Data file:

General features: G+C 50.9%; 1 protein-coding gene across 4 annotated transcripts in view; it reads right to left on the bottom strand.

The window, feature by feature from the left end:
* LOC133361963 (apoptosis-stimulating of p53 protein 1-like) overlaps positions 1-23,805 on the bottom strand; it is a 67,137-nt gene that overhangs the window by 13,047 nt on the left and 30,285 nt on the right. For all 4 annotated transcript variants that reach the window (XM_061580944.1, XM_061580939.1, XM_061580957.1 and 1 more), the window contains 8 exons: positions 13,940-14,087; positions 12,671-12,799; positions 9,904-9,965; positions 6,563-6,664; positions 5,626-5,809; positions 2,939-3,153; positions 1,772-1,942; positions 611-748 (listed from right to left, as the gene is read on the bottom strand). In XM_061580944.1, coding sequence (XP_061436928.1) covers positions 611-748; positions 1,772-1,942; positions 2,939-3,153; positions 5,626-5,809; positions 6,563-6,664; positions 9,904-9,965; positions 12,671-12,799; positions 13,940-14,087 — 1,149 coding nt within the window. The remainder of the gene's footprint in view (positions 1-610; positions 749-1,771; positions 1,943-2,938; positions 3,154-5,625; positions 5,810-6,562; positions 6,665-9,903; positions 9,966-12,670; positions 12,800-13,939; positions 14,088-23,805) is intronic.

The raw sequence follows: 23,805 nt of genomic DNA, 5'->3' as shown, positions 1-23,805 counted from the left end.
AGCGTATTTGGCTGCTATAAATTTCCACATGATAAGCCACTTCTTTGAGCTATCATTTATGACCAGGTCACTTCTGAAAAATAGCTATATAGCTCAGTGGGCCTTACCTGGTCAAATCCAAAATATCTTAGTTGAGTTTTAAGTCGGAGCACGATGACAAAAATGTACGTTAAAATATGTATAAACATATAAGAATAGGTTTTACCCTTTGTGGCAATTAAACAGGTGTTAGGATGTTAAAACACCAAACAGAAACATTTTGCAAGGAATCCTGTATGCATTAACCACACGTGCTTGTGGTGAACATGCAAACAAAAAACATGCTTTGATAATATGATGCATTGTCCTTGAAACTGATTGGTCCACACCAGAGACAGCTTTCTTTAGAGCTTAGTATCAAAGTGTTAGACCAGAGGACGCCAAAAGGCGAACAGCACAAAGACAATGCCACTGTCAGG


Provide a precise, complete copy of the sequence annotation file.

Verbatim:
General features: G+C 50.9%; 1 protein-coding gene across 4 annotated transcripts in view; it reads right to left on the bottom strand.

The window, feature by feature from the left end:
* LOC133361963 (apoptosis-stimulating of p53 protein 1-like) overlaps positions 1-23,805 on the bottom strand; it is a 67,137-nt gene that overhangs the window by 13,047 nt on the left and 30,285 nt on the right. For all 4 annotated transcript variants that reach the window (XM_061580944.1, XM_061580939.1, XM_061580957.1 and 1 more), the window contains 8 exons: positions 13,940-14,087; positions 12,671-12,799; positions 9,904-9,965; positions 6,563-6,664; positions 5,626-5,809; positions 2,939-3,153; positions 1,772-1,942; positions 611-748 (listed from right to left, as the gene is read on the bottom strand). In XM_061580944.1, coding sequence (XP_061436928.1) covers positions 611-748; positions 1,772-1,942; positions 2,939-3,153; positions 5,626-5,809; positions 6,563-6,664; positions 9,904-9,965; positions 12,671-12,799; positions 13,940-14,087 — 1,149 coding nt within the window. The remainder of the gene's footprint in view (positions 1-610; positions 749-1,771; positions 1,943-2,938; positions 3,154-5,625; positions 5,810-6,562; positions 6,665-9,903; positions 9,966-12,670; positions 12,800-13,939; positions 14,088-23,805) is intronic.

The raw sequence follows: 23,805 nt of genomic DNA, 5'->3' as shown, positions 1-23,805 counted from the left end.
AGCGTATTTGGCTGCTATAAATTTCCACATGATAAGCCACTTCTTTGAGCTATCATTTATGACCAGGTCACTTCTGAAAAATAGCTATATAGCTCAGTGGGCCTTACCTGGTCAAATCCAAAATATCTTAGTTGAGTTTTAAGTCGGAGCACGATGACAAAAATGTACGTTAAAATATGTATAAACATATAAGAATAGGTTTTACCCTTTGTGGCAATTAAACAGGTGTTAGGATGTTAAAACACCAAACAGAAACATTTTGCAAGGAATCCTGTATGCATTAACCACACGTGCTTGTGGTGAACATGCAAACAAAAAACATGCTTTGATAATATGATGCATTGTCCTTGAAACTGATTGGTCCACACCAGAGACAGCTTTCTTTAGAGCTTAGTATCAAAGTGTTAGACCAGAGGACGCCAAAAGGCGAACAGCACAAAGACAATGCCACTGTCAGG